Sigma notation

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Sigma notation, also known as summation notation, provides a method for writing long, complicated, sometimes infinite sums neatly and compactly. Besides being easier to write than the explicit sum, sigma notation is also useful in that it shows the general form of each addend.


For any integers $m$ and $n$ such that $m \leq n$ and any function $a(x)$ defined on the integers, we write $\sum_{k=m}^n a(k)$ for the sum $a(m)+a(m+1)+a(m+2)+\ldots+a(n-1)+a(n)$.


Let's first use an example to demonstrate how to use the notation. Consider the sum $5+10+15+20+25$. We'll denote the sequence $a_k$ where k is the number of terms being summed. We want to rewrite the sum so that each term is in terms of its number k in the sequence. Factoring, we get, $5+10+15+20+25=5(1+2+3+4+5)$. Now, we see that each term is five times it's number in the sequence k; that is, as k ranges from 1 to 5, each term can be written as 5k. This sum is written in summation notation as $\sum_{k=1}^5 5k=5+10+15+20+25$. In this case, 1 is the lower limit of summation, the number the index of summation k starts the sum with, and ends with the upper limit of summation 5. One way to remember the terms is to note that the lower limit of summation is written under the sigma and the upper one is written above the sigma.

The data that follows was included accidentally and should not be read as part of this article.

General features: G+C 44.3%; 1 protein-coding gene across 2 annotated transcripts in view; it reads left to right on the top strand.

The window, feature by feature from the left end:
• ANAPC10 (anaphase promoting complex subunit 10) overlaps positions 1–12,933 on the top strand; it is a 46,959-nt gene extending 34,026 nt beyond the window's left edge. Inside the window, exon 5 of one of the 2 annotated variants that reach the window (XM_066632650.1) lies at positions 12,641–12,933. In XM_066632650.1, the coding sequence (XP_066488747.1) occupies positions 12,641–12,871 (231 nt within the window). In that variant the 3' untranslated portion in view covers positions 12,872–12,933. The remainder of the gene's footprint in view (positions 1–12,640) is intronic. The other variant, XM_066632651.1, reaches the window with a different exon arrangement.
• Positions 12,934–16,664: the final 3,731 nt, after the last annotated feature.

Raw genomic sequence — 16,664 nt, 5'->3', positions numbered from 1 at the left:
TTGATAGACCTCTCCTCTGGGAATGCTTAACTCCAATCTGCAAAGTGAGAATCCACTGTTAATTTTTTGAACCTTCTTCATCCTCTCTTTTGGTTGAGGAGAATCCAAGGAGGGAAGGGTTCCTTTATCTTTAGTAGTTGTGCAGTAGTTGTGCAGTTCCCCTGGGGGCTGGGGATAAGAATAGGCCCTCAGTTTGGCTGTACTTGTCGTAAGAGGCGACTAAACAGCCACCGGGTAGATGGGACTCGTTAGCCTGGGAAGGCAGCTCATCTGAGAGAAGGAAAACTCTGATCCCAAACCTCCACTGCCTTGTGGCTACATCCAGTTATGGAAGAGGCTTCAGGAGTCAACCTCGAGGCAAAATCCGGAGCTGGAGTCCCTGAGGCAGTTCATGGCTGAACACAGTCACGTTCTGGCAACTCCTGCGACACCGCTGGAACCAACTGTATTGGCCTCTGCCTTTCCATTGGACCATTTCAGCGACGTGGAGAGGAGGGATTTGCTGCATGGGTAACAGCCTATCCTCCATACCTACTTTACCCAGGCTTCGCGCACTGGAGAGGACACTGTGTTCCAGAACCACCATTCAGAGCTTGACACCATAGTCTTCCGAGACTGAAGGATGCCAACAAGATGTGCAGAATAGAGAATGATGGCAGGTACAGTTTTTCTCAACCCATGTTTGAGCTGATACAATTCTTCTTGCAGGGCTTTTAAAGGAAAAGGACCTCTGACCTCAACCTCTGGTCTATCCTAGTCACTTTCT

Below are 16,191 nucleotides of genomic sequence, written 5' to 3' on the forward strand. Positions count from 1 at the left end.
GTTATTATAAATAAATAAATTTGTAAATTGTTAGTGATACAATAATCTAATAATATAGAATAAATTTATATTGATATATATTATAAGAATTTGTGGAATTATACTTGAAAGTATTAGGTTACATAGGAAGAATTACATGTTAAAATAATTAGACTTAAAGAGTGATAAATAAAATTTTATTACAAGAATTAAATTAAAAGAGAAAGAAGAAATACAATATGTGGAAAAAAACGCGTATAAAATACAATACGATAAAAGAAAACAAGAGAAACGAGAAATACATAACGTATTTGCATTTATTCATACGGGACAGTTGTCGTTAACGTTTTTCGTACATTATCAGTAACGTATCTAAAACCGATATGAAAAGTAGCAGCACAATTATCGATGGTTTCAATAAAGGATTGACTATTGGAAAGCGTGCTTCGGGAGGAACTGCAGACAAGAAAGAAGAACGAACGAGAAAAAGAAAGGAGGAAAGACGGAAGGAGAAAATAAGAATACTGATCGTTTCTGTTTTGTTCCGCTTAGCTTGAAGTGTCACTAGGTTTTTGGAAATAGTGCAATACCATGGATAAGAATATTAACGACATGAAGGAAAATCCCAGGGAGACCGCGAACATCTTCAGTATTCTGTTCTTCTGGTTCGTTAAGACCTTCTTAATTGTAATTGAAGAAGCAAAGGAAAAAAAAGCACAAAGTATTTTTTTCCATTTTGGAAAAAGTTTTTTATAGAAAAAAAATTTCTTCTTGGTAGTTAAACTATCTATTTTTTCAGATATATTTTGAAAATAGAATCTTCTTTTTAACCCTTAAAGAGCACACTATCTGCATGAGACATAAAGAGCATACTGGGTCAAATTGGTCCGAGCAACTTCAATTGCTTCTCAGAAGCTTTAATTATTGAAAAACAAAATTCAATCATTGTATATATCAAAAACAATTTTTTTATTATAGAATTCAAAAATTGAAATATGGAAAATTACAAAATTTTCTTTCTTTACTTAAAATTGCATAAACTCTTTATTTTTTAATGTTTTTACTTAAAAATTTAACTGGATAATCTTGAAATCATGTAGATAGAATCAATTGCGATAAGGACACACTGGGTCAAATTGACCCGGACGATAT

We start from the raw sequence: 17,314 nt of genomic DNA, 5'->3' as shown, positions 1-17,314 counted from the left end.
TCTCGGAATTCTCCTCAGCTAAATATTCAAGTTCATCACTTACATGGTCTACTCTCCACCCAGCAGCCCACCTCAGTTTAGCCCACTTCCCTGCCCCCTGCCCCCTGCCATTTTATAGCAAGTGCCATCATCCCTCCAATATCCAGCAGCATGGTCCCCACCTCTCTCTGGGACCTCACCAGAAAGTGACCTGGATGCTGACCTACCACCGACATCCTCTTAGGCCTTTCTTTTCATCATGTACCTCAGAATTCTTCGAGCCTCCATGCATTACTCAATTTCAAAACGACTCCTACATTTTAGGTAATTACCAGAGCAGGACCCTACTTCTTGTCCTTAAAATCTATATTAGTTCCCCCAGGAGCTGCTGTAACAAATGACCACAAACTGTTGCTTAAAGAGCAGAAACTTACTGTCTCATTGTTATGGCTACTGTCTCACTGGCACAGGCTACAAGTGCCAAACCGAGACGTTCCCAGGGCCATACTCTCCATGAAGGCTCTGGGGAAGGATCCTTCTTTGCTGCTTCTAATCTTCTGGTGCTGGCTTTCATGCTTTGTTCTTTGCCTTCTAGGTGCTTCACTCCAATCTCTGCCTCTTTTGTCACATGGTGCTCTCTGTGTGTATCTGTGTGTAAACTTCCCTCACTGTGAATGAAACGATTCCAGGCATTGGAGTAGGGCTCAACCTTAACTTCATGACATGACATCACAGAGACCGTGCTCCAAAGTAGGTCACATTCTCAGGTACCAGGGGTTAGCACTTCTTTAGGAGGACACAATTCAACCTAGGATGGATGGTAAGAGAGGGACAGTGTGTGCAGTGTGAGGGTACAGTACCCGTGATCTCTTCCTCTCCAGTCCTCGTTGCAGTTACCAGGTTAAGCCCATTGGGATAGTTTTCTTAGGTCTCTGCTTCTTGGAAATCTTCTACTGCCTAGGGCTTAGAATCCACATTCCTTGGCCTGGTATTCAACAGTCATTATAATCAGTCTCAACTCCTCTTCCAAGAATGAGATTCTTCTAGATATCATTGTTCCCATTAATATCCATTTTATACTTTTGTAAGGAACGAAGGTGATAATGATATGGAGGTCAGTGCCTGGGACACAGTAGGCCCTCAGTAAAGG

For any constant c and finite (or absolutely convergent) series $a_k$ and $b_k$,

  • $\sum_a^b c = c(b-a+1)$
  • $\sum ca_k = c\sum a_k$
  • $\sum (a_k + b_k) = \sum a_k + \sum b_k$


  • $\sum_{i = 33}^{56} 1 = 1 + 1 + \ldots + 1 + 1 = 24$
  • $\sum_{i = 1}^{\infty} \left(\dfrac{1}{2}\right)^i = \dfrac{1}{2} + \dfrac{1}{4} + \dfrac{1}{16} + \ldots = 1$

See Also